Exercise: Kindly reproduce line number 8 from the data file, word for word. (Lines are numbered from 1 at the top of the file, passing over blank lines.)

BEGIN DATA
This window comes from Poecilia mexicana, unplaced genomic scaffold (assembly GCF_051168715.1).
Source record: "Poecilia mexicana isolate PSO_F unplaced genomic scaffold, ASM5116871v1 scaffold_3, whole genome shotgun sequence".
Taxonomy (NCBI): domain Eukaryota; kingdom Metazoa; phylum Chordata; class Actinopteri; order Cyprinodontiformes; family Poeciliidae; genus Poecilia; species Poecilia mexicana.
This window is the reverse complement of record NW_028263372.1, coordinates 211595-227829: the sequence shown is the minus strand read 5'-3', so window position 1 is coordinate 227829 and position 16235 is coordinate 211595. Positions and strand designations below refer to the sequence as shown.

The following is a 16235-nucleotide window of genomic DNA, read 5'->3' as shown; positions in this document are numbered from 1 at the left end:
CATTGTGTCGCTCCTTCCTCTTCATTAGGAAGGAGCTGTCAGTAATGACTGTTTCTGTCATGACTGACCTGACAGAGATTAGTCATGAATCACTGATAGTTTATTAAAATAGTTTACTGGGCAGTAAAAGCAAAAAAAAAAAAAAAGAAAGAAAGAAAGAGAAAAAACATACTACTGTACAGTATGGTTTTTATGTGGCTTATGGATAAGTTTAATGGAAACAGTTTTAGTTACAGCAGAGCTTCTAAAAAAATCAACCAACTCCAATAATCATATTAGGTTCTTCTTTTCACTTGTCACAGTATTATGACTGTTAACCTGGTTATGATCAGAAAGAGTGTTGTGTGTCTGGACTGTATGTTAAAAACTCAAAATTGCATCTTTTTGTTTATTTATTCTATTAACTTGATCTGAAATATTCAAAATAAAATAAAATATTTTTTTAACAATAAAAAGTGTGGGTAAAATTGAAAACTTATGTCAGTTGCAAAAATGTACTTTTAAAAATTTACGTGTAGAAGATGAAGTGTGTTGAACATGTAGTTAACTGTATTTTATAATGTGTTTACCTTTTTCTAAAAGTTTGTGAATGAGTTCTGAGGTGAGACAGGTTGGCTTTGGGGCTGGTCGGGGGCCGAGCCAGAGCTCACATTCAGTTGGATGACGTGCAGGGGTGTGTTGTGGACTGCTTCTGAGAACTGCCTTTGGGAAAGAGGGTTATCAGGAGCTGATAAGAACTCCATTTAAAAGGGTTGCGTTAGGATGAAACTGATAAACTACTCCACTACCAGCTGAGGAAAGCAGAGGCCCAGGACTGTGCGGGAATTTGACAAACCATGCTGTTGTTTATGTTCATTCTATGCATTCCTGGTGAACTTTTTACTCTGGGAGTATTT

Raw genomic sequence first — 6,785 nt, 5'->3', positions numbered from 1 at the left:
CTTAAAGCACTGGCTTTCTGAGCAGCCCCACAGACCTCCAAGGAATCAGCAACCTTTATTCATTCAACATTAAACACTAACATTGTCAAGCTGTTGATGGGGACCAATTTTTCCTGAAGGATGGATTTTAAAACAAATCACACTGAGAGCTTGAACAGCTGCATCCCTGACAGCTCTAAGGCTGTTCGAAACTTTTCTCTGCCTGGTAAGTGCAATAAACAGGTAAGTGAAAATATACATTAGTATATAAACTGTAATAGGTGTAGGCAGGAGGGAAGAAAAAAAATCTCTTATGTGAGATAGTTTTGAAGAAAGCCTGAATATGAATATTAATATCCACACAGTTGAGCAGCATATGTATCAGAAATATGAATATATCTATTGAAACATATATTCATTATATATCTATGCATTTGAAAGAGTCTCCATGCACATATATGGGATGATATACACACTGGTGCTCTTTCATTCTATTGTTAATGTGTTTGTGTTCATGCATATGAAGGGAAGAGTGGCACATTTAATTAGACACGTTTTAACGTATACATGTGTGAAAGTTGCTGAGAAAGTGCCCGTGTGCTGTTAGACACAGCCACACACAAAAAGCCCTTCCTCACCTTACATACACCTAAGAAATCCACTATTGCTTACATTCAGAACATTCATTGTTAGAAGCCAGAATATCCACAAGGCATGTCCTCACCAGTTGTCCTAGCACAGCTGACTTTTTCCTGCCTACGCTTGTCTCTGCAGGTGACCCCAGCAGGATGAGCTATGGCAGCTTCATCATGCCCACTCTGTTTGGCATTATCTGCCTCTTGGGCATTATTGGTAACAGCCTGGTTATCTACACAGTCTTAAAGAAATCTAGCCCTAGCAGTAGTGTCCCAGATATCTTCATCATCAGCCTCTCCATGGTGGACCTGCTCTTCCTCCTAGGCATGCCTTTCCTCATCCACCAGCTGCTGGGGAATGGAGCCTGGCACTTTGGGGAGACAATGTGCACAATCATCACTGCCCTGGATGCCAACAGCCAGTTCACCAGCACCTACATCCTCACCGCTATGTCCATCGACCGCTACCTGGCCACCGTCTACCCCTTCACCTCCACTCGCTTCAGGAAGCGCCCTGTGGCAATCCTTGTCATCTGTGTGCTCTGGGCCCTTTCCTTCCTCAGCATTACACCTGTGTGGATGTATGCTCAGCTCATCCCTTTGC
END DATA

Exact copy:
CTTAAAGCACTGGCTTTCTGAGCAGCCCCACAGACCTCCAAGGAATCAGCAACCTTTATTCATTCAACATTAAACACTAACATTGTCAAGCTGTTGATGGGGACCAATTTTTCCTGAAGGATGGATTTTAAAACAAATCACACTGAGAGCTTGAACAGCTGCATCCCTGACAGCTCTAAGGCTGTTCGAAACTTTTCTCTGCCTGGTAAGTGCAATAAACAGGTAAGTGAAAATATACATTAGTATATAAACTGTAATAGGTGTAGGCAGGAGGGAAGAAAAAAAATCTCTTATGTGAGATAGTTTTGAAGAAAGCCTGAATATGAATATTAATATCCACACAGTTGAGCAGCATATGTATCAGAAATATGAATATATCTATTGAAACATATATTCATTATATATCTATGCATTTGAAAGAGTCTCCATGCACATATATGGGATGATATACACACTGGTGCTCTTTCATTCTATTGTTAATGTGTTTGTGTTCATGCATATGAAGGGAAGAGTGGCACATTTAATTAGACACGTTTTAACGTATACATGTGTGAAAGTTGCTGAGAAAGTGCCCGTGTGCTGTTAGACACAGCCACACACAAAAAGCCCTTCCTCACCTTACATACACCTAAGAAATCCACTATTGCTTACATTCAGAACATTCATTGTTAGAAGCCAGAATATCCACAAGGCATGTCCTCACCAGTTGTCCTAGCACAGCTGACTTTTTCCTGCCTACGCTTGTCTCTGCAGGTGACCCCAGCAGGATGAGCTATGGCAGCTTCATCATGCCCACTCTGTTTGGCATTATCTGCCTCTTGGGCATTATTGGTAACAGCCTGGTTATCTACACAGTCTTAAAGAAATCTAGCCCTAGCAGTAGTGTCCCAGATATCTTCATCATCAGCCTCTCCATGGTGGACCTGCTCTTCCTCCTAGGCATGCCTTTCCTCATCCACCAGCTGCTGGGGAATGGAGCCTGGCACTTTGGGGAGACAATGTGCACAATCATCACTGCCCTGGATGCCAACAGCCAGTTCACCAGCACCTACATCCTCACCGCTATGTCCATCGACCGCTACCTGGCCACCGTCTACCCCTTCACCTCCACTCGCTTCAGGAAGCGCCCTGTGGCAATCCTTGTCATCTGTGTGCTCTGGGCCCTTTCCTTCCTCAGCATTACACCTGTGTGGATGTATGCTCAGCTCATCCCTTTGC